No, it is not Elvis. Yes, the individual about whom I am writing has always been treated royally within his family. Sometimes he does think himself the quintessential cat’s pajamas. He is a physical fitness fanatic who prides himself on his taut, muscular corpus. He eats food with gusto, and then runs miles in mini-marathons. The truth is that he has been more of a grazer throughout the day. This may have been a carry over of his Wild West days as a child cowboy in his derigour: Cowboy hat, fringed vest with a badge, and fringed chaps. Cowboys chowed down when the chuck wagon served up the viddles. In-between times the child cowboy snacked on Pop Tarts and fruit.
He is as smart as a witty whip and is particularly sly with family members. He has mellowed in his barbs over the years, though he has sacrificed none of the intelligence. He is of a sensitive nature, which he wears overtly so that the world does not easily perceive how truly sentimental he really is. He manifests generosity to those in need and to those not. His business acumen is dazzling, but his spirit and heart are more so. His is unfailingly kind to my daughter and is the embodiment of the best of a father figure to her. For that alone he will always be my hero.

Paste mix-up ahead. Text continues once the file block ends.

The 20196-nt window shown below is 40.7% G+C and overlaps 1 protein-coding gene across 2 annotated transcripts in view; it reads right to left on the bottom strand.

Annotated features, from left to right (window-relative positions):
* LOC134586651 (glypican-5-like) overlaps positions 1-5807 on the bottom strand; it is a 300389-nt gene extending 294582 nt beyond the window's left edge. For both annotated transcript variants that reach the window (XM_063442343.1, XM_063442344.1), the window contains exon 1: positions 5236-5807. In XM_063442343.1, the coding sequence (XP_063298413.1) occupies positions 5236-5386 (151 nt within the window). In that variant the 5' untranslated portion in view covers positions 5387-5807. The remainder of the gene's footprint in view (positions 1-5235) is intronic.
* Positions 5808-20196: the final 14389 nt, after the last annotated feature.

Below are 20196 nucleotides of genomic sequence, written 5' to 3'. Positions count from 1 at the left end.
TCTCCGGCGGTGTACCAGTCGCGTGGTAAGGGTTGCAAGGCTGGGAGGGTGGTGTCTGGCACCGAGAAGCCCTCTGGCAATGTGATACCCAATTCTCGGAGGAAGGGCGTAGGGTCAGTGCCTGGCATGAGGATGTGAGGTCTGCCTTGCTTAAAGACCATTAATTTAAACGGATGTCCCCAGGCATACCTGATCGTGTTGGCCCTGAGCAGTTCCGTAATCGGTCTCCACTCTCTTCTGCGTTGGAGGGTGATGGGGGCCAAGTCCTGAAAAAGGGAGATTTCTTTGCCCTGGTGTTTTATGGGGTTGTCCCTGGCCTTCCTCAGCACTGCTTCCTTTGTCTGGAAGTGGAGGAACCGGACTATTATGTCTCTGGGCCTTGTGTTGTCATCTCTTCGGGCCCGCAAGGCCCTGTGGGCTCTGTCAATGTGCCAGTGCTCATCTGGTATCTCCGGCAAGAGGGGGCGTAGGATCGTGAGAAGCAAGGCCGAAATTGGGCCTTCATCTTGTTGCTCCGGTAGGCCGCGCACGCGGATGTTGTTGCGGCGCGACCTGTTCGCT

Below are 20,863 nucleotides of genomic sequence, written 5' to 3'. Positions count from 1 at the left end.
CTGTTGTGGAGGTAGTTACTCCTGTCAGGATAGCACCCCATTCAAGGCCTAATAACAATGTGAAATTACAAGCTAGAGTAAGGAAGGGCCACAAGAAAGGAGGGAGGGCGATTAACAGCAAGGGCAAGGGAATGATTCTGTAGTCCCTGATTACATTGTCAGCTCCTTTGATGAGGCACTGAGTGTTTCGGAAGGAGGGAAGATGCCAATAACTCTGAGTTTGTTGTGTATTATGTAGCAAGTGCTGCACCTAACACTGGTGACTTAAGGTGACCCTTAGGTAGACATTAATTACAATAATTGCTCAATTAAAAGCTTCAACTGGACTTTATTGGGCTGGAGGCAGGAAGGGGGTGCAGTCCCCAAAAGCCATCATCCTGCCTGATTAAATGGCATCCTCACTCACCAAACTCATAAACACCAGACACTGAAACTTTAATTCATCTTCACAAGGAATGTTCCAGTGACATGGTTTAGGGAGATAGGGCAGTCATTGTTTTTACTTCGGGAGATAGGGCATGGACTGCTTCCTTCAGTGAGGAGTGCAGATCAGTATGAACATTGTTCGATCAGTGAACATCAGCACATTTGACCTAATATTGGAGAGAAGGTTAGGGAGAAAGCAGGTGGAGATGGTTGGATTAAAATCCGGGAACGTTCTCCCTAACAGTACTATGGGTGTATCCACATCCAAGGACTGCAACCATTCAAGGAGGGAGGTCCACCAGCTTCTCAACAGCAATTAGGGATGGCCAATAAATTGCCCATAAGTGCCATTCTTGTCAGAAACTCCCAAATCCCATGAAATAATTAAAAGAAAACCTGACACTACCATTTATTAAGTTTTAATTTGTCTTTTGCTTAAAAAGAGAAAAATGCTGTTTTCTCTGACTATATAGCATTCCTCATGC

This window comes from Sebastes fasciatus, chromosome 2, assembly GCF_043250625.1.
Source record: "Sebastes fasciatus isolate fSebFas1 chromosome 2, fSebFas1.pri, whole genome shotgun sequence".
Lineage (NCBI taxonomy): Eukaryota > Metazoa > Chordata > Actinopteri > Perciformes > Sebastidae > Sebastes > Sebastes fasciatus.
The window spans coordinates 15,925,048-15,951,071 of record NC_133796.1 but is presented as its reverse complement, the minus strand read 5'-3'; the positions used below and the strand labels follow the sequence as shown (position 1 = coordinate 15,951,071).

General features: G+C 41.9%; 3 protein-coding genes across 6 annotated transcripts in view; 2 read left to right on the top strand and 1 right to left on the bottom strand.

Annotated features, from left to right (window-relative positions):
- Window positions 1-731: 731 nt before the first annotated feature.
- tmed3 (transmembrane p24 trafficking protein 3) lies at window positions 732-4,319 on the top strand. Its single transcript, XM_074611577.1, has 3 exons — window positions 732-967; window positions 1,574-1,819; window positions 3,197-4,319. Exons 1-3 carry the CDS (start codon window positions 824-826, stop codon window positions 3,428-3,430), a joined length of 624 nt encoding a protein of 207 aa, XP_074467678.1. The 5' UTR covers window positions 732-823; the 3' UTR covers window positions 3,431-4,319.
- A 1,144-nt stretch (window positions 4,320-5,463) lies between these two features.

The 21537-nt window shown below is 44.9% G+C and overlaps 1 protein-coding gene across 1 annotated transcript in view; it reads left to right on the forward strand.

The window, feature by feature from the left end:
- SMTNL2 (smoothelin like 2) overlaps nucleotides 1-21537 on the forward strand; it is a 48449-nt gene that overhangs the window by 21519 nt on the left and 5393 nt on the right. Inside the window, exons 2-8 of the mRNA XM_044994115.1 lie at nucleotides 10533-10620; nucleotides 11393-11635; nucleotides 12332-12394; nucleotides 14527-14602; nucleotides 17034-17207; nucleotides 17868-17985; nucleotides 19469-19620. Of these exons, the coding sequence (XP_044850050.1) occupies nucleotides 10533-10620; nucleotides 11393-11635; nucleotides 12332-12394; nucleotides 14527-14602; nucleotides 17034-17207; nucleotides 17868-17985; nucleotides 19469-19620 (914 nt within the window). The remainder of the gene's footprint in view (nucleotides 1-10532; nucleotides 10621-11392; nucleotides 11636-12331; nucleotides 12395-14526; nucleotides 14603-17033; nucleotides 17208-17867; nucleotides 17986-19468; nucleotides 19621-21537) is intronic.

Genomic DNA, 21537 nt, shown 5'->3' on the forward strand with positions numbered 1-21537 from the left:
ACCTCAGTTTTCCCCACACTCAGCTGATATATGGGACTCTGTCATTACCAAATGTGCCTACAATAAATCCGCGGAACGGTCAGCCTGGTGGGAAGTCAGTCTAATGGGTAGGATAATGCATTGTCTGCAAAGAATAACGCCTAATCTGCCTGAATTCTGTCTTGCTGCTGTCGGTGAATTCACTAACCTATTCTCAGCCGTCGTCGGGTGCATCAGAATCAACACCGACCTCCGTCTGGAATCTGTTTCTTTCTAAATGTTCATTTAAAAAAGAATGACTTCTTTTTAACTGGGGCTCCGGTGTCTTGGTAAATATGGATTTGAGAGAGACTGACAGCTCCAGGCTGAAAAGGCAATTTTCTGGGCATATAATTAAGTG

Growing up, he could be as annoying as a mosquito buzzing around my ear. He could be indifferent and self-absorbed. In his youth he could be adolescent in his jock attitudes, and then win me back with a zany song. He was, in short, human. His mother was 43 and his father 48 when he was born on January 6, a promising sign for staunch Roman Catholic parents. He believed his life enriched by having loving, mature parents. No matter where he is, no matter what he is doing, I know I can text him, e-mail him, telephone him, and he will respond, eventually. For he is my brother, and I love him dearly.
Happy Birthday, Frankie!
Ciao for now.